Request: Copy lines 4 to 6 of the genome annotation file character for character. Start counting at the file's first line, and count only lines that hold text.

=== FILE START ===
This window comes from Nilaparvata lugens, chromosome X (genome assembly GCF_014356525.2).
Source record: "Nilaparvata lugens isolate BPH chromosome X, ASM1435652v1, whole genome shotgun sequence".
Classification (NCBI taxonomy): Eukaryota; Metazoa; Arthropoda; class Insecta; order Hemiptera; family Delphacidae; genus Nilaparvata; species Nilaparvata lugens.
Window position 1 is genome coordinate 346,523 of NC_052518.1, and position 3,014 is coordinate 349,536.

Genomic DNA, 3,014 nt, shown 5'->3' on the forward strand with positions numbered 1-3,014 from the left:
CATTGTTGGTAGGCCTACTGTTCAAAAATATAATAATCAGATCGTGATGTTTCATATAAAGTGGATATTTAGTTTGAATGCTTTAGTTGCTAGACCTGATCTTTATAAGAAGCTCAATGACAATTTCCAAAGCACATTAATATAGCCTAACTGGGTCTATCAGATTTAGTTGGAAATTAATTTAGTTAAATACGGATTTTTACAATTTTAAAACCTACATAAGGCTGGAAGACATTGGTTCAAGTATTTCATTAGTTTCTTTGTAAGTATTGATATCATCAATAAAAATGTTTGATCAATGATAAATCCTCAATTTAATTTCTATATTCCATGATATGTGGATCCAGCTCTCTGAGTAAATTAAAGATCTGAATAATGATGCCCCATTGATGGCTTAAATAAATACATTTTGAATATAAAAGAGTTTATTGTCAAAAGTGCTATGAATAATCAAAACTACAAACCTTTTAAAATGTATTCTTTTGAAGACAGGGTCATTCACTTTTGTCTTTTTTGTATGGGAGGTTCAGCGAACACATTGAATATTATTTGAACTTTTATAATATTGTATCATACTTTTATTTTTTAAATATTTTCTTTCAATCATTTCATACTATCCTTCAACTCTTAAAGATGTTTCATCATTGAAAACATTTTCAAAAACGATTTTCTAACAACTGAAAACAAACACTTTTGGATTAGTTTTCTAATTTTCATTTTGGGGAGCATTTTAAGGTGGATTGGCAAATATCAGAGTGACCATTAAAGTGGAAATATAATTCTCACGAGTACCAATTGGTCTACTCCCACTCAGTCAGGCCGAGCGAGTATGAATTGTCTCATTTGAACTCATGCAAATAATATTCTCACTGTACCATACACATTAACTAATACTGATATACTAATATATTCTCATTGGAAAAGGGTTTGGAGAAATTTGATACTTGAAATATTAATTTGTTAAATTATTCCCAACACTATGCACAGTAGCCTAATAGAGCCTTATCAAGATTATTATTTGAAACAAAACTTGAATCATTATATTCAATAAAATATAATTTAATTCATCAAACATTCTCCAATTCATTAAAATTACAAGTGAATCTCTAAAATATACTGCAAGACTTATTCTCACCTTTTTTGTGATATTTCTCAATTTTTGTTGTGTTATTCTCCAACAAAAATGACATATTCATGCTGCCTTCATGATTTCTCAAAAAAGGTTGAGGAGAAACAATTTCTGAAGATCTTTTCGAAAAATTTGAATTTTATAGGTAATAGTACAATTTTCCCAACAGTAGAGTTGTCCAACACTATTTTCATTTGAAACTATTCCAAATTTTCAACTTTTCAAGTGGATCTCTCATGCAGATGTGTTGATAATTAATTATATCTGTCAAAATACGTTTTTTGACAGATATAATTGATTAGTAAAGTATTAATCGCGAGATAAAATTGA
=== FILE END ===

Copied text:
Window position 1 is genome coordinate 346,523 of NC_052518.1, and position 3,014 is coordinate 349,536.

Genomic DNA, 3,014 nt, shown 5'->3' on the forward strand with positions numbered 1-3,014 from the left:
CATTGTTGGTAGGCCTACTGTTCAAAAATATAATAATCAGATCGTGATGTTTCATATAAAGTGGATATTTAGTTTGAATGCTTTAGTTGCTAGACCTGATCTTTATAAGAAGCTCAATGACAATTTCCAAAGCACATTAATATAGCCTAACTGGGTCTATCAGATTTAGTTGGAAATTAATTTAGTTAAATACGGATTTTTACAATTTTAAAACCTACATAAGGCTGGAAGACATTGGTTCAAGTATTTCATTAGTTTCTTTGTAAGTATTGATATCATCAATAAAAATGTTTGATCAATGATAAATCCTCAATTTAATTTCTATATTCCATGATATGTGGATCCAGCTCTCTGAGTAAATTAAAGATCTGAATAATGATGCCCCATTGATGGCTTAAATAAATACATTTTGAATATAAAAGAGTTTATTGTCAAAAGTGCTATGAATAATCAAAACTACAAACCTTTTAAAATGTATTCTTTTGAAGACAGGGTCATTCACTTTTGTCTTTTTTGTATGGGAGGTTCAGCGAACACATTGAATATTATTTGAACTTTTATAATATTGTATCATACTTTTATTTTTTAAATATTTTCTTTCAATCATTTCATACTATCCTTCAACTCTTAAAGATGTTTCATCATTGAAAACATTTTCAAAAACGATTTTCTAACAACTGAAAACAAACACTTTTGGATTAGTTTTCTAATTTTCATTTTGGGGAGCATTTTAAGGTGGATTGGCAAATATCAGAGTGACCATTAAAGTGGAAATATAATTCTCACGAGTACCAATTGGTCTACTCCCACTCAGTCAGGCCGAGCGAGTATGAATTGTCTCATTTGAACTCATGCAAATAATATTCTCACTGTACCATACACATTAACTAATACTGATATACTAATATATTCTCATTGGAAAAGGGTTTGGAGAAATTTGATACTTGAAATATTAATTTGTTAAATTATTCCCAACACTATGCACAGTAGCCTAATAGAGCCTTATCAAGATTATTATTTGAAACAAAACTTGAATCATTATATTCAATAAAATATAATTTAATTCATCAAACATTCTCCAATTCATTAAAATTACAAGTGAATCTCTAAAATATACTGCAAGACTTATTCTCACCTTTTTTGTGATATTTCTCAATTTTTGTTGTGTTATTCTCCAACAAAAATGACATATTCATGCTGCCTTCATGATTTCTCAAAAAAGGTTGAGGAGAAACAATTTCTGAAGATCTTTTCGAAAAATTTGAATTTTATAGGTAATAGTACAATTTTCCCAACAGTAGAGTTGTCCAACACTATTTTCATTTGAAACTATTCCAAATTTTCAACTTTTCAAGTGGATCTCTCATGCAGATGTGTTGATAATTAATTATATCTGTCAAAATACGTTTTTTGACAGATATAATTGATTAGTAAAGTATTAATCGCGAGATAAAATTGA